The Right Time

Now after John was arrested, Jesus came into Galilee, proclaiming the gospel of God, and saying, “The time is fulfilled, and the kingdom of God is at hand; repent and believe in the gospel.

Passing alongside the Sea of Galilee, he saw Simon and Andrew the brother of Simon casting a net into the sea, for they were fishermen. And Jesus said to them, “Follow me, and I will make you become fishers of men.” And immediately they left their nets and followed him. And going on a little farther, he saw James the son of Zebedee and John his brother, who were in their boat mending the nets. And immediately he called them, and they left their father Zebedee in the boat with the hired servants and followed him.

St. Mark 1:14-20

Today’s gospel reading from St. Mark follows right after a messy situation that had gotten St. John the Baptist, the forerunner of Christ, arrested and eventually martyred at the hands of a tyrannical king. The gospel reading is also a turning point, a place marked in time and space (the right time) where a new king and a new kingdom, not of the world but of eternity, would rule.

On the heels of the arrest, the narrative immediately moves to Jesus proclaiming that the time is fulfilled, and the kingdom of God is at hand. What time was fulfilled? I’m not very good at keeping track of time or details or calendars; I’m just not! I don’t believe that Christ was looking at a calendar or triggered by a timer when he made the statement to the disciples. The time he was referring to is called kairos, time measured according to God’s providence. According to chronological standards, the Roman Empire occupied the land of Israel and cruelly ruled over God’s people (Does this sound familiar to you?) Jesus was drawing his disciples’ attention away from chronological circumstances into kairos, into the kingdom of God. Jesus’ proclamation of God’s kingdom sounded nothing like their reality, but all who followed him began to see the possibilities of peace and contentment, forgiveness and healing, hope and mercy.

The gospel reading includes a detail that is a very Chronos thing to do, “…he saw James the son of Zebedee and John, his brother, who were in their boat mending the nets.” Mending nets calls to mind the “the stuff of our ordinary and often disappointing human experience” that Eugene Peterson eloquently writes about in many of his books.

God’s Word reveals how the stuff of our ordinary and often disappointing human experience is the very stuff that God uses to create and save and give hope…nothing is unusable by God. The LORD uses everything and everybody as material for his work, which is the remaking of the mess we have made of our lives.

Just as Peter and Andrew and James and John lived in an appointed time and place, doing the stuff of the ordinary day-to-day life, Jesus comes to us with the same proclamation, “the time is fulfilled.” Sooner or later, we all become dissatisfied with an ordinary that is not united with God’s extraordinary Kingdom. Fulton Sheen wrote that,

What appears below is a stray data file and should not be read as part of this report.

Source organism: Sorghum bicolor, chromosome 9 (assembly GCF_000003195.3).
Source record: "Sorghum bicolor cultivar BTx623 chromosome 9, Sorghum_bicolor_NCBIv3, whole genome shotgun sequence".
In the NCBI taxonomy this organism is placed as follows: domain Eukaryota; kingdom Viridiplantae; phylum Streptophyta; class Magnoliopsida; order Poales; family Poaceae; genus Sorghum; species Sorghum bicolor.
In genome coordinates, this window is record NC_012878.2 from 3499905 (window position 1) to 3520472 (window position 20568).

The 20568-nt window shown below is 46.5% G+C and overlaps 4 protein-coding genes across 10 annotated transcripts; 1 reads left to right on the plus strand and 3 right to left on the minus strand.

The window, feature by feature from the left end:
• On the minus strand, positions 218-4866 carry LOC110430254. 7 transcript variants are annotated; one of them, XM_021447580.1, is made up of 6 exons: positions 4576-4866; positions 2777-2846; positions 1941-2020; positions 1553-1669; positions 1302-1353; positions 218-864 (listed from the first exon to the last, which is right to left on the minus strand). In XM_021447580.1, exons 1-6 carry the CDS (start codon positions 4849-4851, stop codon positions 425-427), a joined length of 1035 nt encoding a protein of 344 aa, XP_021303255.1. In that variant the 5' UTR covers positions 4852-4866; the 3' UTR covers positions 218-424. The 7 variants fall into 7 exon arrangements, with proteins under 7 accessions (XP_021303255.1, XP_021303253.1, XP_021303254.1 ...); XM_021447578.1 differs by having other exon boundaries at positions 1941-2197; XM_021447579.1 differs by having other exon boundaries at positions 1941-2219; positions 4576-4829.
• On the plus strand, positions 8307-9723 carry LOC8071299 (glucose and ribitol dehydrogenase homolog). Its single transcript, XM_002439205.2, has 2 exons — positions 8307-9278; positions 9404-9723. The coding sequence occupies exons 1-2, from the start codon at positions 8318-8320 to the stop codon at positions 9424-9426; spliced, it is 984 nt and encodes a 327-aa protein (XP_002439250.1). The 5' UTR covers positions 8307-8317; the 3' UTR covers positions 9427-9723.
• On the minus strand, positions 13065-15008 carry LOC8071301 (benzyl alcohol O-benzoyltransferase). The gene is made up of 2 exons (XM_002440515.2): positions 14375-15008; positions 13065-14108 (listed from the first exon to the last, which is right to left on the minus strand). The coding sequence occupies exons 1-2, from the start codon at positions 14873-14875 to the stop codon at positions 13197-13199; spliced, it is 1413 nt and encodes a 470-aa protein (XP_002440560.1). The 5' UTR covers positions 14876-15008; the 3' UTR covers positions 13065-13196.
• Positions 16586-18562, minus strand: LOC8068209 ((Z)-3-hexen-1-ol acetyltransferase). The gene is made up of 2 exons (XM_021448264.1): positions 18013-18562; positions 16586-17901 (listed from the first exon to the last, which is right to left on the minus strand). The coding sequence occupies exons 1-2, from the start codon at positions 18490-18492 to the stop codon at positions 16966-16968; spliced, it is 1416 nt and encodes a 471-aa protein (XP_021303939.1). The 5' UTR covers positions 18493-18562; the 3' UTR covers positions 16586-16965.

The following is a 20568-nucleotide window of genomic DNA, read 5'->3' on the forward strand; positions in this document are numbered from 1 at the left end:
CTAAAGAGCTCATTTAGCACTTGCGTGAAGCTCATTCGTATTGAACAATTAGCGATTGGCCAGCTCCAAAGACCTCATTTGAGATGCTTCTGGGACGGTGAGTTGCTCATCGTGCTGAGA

“..all the human satisfaction of the cravings of the body and soul have one defect; they do not satisfy forever…[we] restrict ourselves to [ways and means] that will never completely satisfy.”

Jesus desires to withdraw us from the corruptible to the necessary–“the one thing”–the abundant life where worth and success aren’t measured by clocks and calendars. In telling the fledging disciples to leave everything that is under their control for he would make them fishers of men evokes the Kingdom of God’s law to love him with all our heart, mind, body, and strength and to love others as we love ourselves. It’s the abandoning of our self-control and our notions of satisfaction that draws us into the counterintuitive practice of detachment from all things to follow Jesus, our Savior, into our kairos identity.

Jesus calls his disciples to repent and believe in the gospel. Changing our minds about how we live in Chronos-time requires the power of the Holy Spirit rearranging our mindset. Perhaps you struggle to see the draw of following Christ as satisfying. Perhaps you enjoy mending nets far too much to think about the good Jesus has in store for you. Perhaps you don’t see the need to repent of anything.

Or perhaps your eyes are fixed on what is happening around you in society, and it causes you to fear. Maybe the thoughts about the trajectory of our government mess with your understanding and faith in the LORD’s providence. Perhaps the lackluster mending of nets causes you to doubt the LORD’s presence to you. Perhaps you haven’t repented of your emotions, and you can’t see how Jesus can satisfy you.

Jesus comes to each of us in the time and space we are in, and he asks us to follow him. The way we follow him makes all the difference. Whether we are satisfied with life or dissatisfied with life, Jesus aims to lead us to the Kingdom of God where satisfaction, joy, and fulfillment are out of this world!

Oh, Jesus, you know us; you created us. You know how taken up we can be by what is happening around us, whether we enjoy it so much that we ignore you or whether we fear it so much that we doubt you. LORD, would you draw us into your Kingdom here on earth as it is in heaven?

We ask this in the Name of the Father, and the Son, and the Holy Spirit.

As it was in the beginning, it is now, and ever shall be, world without end.


Published by

The Maiden Warrior

Greetings, friend. "In silence and rest is your salvation" are words from the prophet Isaiah that echo the desire of my life. I've been following that desire my entire life as I seek to live and move and have my being in what the LORD desires for me. I'm still learning the beauty of silence and rest as my salvation, it's a long obedience in the right direction. This is my journey.

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